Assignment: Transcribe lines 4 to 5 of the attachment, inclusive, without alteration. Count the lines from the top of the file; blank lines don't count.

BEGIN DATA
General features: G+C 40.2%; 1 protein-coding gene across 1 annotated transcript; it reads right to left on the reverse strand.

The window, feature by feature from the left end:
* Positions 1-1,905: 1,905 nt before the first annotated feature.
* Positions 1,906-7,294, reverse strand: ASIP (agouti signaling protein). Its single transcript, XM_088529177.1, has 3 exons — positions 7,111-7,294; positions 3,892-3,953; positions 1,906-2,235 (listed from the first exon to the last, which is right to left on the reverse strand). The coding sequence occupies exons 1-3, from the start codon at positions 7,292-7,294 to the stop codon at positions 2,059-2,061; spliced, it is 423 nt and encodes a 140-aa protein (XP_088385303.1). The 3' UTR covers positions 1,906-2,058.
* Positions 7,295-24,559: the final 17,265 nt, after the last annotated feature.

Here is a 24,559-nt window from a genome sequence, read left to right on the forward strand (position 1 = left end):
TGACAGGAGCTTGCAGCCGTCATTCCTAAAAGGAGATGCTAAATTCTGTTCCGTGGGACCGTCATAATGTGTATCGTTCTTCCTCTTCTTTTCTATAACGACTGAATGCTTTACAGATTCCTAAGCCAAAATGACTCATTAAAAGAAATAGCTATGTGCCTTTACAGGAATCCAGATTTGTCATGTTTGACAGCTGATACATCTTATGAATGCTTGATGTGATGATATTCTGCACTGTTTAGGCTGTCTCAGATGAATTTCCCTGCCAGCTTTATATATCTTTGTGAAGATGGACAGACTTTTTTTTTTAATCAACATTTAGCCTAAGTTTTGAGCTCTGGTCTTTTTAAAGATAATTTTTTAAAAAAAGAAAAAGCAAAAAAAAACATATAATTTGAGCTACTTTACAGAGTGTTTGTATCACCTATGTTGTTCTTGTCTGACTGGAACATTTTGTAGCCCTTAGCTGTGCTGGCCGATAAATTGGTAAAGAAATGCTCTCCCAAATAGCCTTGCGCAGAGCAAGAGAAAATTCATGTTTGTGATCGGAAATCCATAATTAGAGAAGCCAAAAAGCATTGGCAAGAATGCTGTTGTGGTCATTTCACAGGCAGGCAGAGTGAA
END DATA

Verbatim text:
* Positions 1,906-7,294, reverse strand: ASIP (agouti signaling protein). Its single transcript, XM_088529177.1, has 3 exons — positions 7,111-7,294; positions 3,892-3,953; positions 1,906-2,235 (listed from the first exon to the last, which is right to left on the reverse strand). The coding sequence occupies exons 1-3, from the start codon at positions 7,292-7,294 to the stop codon at positions 2,059-2,061; spliced, it is 423 nt and encodes a 140-aa protein (XP_088385303.1). The 3' UTR covers positions 1,906-2,058.
* Positions 7,295-24,559: the final 17,265 nt, after the last annotated feature.